« Reply #27 on: June 20, 2021, 05:05:31 pm »
The tined copper trace is a mixed material. Much of the conductivity is still he copper trace and the composiotion in the solde can vary, as some copper transfers to the solder and some tin can go into the copper. The fresh solder wire can be different from the material of a solder joint. To some degree also the cooling speed of the solder or cold working of copper wire can make a difference to the Sebecke coefficients.

In the configuration for the shorts it is also a lot about the symmertry. Even if the materials are a poor choice, with symmetry there would be no resulting thermal EMF. The same applies to the situation with the shunt: if symmetric and thus no temperature difference between the ends of the shunt, there would be no thermal EMF. So for testing the shunt quality one should use an intentionally asymmetric setup. With a nearly symmetric setup like in a real application it is hard to judge the actual shunt quality.
 

Offline justanothername

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Re: Thermal EMF for soldered components
« Reply #28 on: June 20, 2021, 05:17:18 pm »
So for testing the shunt quality one should use an intentionally asymmetric setup.

I heated the shunts as well as the shorts from the side. See attached picture.
« Last Edit: June 20, 2021, 05:19:00 pm by justanothername »
 

Online dietert1

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Re: Thermal EMF for soldered components
« Reply #29 on: June 20, 2021, 05:31:11 pm »
The name is Seebeck, not Sebecke. A german physicist who lived from 1770 to 1831. Amazing how he discovered those small voltages. And the link with the voltmeter restauration is: https://www.eevblog.com/forum/other-blog-specific/great-meter!-the-hp-419a-dc-null-voltmeter-(restoration)/msg3588691/#msg3588691.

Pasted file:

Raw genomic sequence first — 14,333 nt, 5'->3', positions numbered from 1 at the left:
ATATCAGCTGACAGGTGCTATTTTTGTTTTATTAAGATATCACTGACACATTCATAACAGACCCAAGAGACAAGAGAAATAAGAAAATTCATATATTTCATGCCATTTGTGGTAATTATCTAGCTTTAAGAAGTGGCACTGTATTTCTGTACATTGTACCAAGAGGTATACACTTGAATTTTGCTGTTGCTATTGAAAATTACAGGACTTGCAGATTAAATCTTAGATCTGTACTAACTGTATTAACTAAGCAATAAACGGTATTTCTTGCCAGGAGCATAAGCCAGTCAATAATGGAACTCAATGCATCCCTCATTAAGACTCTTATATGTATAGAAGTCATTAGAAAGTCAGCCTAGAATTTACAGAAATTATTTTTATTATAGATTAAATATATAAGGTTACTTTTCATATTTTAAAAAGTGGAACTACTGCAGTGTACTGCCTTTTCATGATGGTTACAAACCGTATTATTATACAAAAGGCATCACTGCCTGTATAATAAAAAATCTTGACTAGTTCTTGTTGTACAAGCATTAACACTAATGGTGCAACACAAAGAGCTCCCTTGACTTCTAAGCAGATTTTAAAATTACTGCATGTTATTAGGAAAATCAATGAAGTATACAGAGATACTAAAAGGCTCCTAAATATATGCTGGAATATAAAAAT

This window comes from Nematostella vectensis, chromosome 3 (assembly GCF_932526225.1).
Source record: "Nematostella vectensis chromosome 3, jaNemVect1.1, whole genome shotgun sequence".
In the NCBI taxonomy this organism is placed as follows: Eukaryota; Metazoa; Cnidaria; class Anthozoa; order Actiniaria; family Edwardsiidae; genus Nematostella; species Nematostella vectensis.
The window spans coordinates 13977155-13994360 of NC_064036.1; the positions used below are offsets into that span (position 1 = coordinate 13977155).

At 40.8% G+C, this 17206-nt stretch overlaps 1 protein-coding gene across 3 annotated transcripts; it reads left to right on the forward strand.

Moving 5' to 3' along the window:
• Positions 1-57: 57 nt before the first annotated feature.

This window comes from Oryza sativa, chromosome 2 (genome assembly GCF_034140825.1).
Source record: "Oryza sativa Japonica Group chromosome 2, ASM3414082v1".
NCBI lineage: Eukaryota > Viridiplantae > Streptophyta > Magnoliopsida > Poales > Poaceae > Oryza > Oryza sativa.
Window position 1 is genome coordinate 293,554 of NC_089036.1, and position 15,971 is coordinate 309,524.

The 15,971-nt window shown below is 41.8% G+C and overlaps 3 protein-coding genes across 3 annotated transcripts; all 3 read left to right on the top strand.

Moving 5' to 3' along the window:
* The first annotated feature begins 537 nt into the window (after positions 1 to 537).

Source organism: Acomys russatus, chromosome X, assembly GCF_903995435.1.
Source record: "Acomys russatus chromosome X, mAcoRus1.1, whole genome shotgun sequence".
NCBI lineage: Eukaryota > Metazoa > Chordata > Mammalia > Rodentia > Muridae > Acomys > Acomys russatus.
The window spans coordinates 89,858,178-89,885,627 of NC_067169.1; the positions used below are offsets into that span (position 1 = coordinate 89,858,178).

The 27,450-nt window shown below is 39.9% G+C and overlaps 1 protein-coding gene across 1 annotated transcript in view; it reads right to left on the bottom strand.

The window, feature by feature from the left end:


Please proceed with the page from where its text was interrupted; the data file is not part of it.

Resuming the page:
Nice measurements! Did you check the effect of the lamp on the nearby meter?

Regards, Dieter
 

Offline justanothername

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Re: Thermal EMF for soldered components
« Reply #30 on: June 20, 2021, 05:40:46 pm »
Nice measurements! Did you check the effect of the lamp on the nearby meter?

Thank you for reminding me.
1) for the actual measurements, the meter was 20cm to the left.
2) See attached picture. I shorted the inputs, set the range to 3µV, zeroed, turned the lamp on and took a picture 30 seconds afterwards. Looks good.
« Last Edit: June 20, 2021, 10:14:48 pm by justanothername »
 

Offline Kleinstein

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Re: Thermal EMF for soldered components
« Reply #31 on: June 20, 2021, 05:48:09 pm »
The name is Seebeck, not Sebecke. A german physicist who lived from 1770 to 1831. Amazing how he discovered those small voltages. And the link with the voltmeter restauration is: https://www.eevblog.com/forum/other-blog-specific/great-meter!-the-hp-419a-dc-null-voltmeter-(restoration)/msg3588691/#msg3588691.

Nice measurements! Did you check the effect of the lamp on the nearby meter?

Regards, Dieter

The inital measurements of the thermoelectric effect where not measuring the voltage, but measuring the current in the very low resistance circuit. The current was enough to turn a compass needle.
 

Online dietert1

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Re: Thermal EMF for soldered components
« Reply #32 on: June 20, 2021, 06:31:04 pm »
Seebecks report is here: https://archive.org/details/abhandlungenderk182233deut/page/n311/mode/2up?view=theater (German language). Nearly 200 years ago!

Regards, Dieter